Link begins to climb. It looks like he can climb anything! We’re no longer restricted to just vines or ladders. Link is hardly a free-runner, but this seems to indicate the importance of exploring. Climbing and running all drain Link’s stamina in a very similar style to Skyward Sword.
Adding to the exploration theme is the amount of items in the world. There’s just so much to see, to do, to pick up – and this is only a tiny part of the map! Link can pick up most items and use them as a weapon. He picked up a branch from a tree (in typical Zelda style) and could also set it alight. Not revolutionary for the franchise. However most the environment seemed flammable! This new Hyrule feels so interactive.
“This is the birthplace of the Kingom of Hyrule. The kingdom is in a state of decay”
This seems to be a huge hint that this is the original Hyrule. It feel just like the one from Ocarina of Time. Especially with Death Mountain in the distance: looking on.
Link discovers an axe in a treasure chest. “You only have a few slots for weapons, and they break over time” Shigeru Miyamoto explains. “The cycle of the game is to kill enemies and take their weapons.” This is a completely different style to other Zelda games. Finding a new weapon meant you kept if for the whole game – and it was an important moment. We’re left to wonder if we’ll ever experience lifting up the Master Sword again.
Enemies drop weapons when they’re attacked and stunned. This was something used in Wind Waker which was really successful – especially in Link’s first trip to the Forsaken Fortress. It’s a new convention that is being utilized again. The fighting itself looks incredible. There’s no more waving your controller around, it’s simple: attack, defend, dodge. However simple does not mean boring. Breath of the Wild introduces a new system where you can get perfectly timed attacks or dodges. These slow the game down, letting you get several strong attacks in during that time. Witnessing Link complete his signature backflip in slow-motion is jaw-droppingly beautiful.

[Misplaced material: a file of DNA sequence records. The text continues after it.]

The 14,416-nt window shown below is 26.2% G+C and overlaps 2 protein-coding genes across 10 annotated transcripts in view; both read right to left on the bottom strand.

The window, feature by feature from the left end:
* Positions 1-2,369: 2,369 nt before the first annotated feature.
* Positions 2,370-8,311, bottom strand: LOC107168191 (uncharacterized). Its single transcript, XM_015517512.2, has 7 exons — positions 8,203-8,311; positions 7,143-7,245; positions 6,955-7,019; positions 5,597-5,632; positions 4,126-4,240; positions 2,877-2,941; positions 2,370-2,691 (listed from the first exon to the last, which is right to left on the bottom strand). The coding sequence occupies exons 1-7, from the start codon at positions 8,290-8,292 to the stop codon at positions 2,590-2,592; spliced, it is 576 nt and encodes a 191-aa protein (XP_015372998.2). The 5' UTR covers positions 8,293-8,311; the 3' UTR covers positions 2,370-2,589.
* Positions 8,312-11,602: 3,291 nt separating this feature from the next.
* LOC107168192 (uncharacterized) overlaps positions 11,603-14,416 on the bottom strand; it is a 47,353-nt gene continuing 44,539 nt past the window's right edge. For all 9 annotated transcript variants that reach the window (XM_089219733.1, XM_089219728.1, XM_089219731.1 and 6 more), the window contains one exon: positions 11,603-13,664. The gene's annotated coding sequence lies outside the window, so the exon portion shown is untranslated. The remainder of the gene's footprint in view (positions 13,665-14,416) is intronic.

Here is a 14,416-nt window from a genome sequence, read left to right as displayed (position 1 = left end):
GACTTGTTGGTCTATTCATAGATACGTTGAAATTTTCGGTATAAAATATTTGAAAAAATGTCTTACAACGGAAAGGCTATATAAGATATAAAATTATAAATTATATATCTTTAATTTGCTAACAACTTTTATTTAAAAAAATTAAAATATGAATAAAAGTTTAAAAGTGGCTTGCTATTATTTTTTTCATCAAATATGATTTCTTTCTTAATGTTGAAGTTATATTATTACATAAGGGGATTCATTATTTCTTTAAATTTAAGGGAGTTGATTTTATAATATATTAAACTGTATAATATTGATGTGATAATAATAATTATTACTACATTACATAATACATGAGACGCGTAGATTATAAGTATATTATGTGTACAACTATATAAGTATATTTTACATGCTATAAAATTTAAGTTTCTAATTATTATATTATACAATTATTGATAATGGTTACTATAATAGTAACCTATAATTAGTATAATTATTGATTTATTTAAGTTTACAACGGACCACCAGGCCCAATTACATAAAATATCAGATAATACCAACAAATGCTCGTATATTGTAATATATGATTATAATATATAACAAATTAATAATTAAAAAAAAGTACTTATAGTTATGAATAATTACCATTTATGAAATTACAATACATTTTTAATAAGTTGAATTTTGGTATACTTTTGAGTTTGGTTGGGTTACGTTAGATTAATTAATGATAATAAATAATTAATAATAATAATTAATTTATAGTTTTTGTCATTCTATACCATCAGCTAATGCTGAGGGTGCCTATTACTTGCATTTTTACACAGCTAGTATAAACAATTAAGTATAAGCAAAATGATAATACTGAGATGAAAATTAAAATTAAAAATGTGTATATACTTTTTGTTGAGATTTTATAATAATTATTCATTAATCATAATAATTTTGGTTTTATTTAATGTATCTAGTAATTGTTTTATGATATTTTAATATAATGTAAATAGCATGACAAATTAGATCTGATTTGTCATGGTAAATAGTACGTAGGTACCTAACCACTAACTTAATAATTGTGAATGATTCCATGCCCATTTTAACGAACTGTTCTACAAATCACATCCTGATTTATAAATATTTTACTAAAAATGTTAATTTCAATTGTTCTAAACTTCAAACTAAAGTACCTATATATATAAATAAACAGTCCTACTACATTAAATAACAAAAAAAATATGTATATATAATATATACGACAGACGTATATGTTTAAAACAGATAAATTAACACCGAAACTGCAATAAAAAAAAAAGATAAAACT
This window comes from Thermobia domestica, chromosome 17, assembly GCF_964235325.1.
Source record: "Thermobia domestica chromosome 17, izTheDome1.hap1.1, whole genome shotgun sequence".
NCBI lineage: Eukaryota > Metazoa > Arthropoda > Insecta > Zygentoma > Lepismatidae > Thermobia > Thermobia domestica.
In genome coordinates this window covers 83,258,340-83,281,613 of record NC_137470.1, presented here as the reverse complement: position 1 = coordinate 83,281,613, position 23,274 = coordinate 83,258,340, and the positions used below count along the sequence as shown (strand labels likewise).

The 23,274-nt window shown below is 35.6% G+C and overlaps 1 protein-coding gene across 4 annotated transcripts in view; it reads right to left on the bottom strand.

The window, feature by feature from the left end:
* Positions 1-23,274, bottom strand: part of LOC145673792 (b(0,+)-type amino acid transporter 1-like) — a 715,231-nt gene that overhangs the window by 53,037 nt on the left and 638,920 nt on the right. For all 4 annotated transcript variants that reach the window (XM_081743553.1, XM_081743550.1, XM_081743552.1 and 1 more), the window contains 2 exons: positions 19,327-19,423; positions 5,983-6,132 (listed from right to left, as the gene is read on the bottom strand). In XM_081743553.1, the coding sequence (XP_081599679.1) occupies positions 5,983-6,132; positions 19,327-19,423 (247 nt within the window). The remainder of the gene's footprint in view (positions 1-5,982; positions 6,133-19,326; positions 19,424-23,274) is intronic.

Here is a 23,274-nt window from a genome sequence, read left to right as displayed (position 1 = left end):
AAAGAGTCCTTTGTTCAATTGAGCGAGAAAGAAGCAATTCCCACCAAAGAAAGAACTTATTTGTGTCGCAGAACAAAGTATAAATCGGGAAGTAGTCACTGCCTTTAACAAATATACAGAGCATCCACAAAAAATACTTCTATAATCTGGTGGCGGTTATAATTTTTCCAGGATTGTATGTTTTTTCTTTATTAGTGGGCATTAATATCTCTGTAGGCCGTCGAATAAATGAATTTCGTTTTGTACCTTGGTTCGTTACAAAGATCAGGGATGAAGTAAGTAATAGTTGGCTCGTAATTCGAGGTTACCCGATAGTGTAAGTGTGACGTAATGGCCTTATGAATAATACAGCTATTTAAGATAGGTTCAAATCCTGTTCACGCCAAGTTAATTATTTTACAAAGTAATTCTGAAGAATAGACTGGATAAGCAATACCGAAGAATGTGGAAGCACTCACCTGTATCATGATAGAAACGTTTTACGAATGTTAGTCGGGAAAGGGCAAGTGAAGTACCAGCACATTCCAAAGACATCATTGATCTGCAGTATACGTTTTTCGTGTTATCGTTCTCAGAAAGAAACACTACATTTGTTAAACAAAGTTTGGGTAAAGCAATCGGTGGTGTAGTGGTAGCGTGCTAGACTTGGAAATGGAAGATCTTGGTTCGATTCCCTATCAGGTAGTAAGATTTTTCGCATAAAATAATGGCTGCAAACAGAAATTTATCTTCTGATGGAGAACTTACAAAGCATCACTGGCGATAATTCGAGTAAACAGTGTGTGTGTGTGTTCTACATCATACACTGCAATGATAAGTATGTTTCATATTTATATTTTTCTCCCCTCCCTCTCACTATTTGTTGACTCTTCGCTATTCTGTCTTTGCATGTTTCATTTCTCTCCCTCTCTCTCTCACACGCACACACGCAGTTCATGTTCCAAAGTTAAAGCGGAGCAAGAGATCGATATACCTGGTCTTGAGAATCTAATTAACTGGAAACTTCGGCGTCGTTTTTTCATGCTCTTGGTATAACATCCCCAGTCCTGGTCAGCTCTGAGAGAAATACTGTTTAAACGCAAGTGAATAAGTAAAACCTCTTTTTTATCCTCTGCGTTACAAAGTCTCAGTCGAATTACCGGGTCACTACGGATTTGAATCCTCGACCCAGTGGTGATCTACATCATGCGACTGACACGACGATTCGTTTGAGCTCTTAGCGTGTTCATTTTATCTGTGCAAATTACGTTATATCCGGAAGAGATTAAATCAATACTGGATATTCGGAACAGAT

I’ve mentioned earlier about how the world feels alive. The enemies themselves add to this aspect. In one part of the E3 footage Link is sneaking (using new stealth skills) up on a group of enemies, all of whom are themselves hunting a wild animal for food. It’s incredible how the world is living around you – Link is no longer the centre of the world. It’s a living, breathing Hyrule that continues with or without your presence. This aspect of the game really felt similar to Shadows of Mordor as the enemies have their own lives; their own needs. These needs can act as weaknesses to them which you can exploit – a really nice addition.
After finishing fighting Link dives into the water below. The animations are truly spectacular – every single Zelda fan would have watched with hairs standing on end. Once Link emerges from the water a Korok appears. They tell Link that they’ve been hiding, but don’t tell you what from. This suggests that something recent has happened to this once great kingdom that’s now “in a state of decay.” We can assume that this is what we’ve been resurrected for. Furthermore this gives us another hint to the time period too. It’s obviously after Ocarina of Time, and probably Wind Waker too. This also adds extra support to the idea that the old man from before is the King of Red Lions.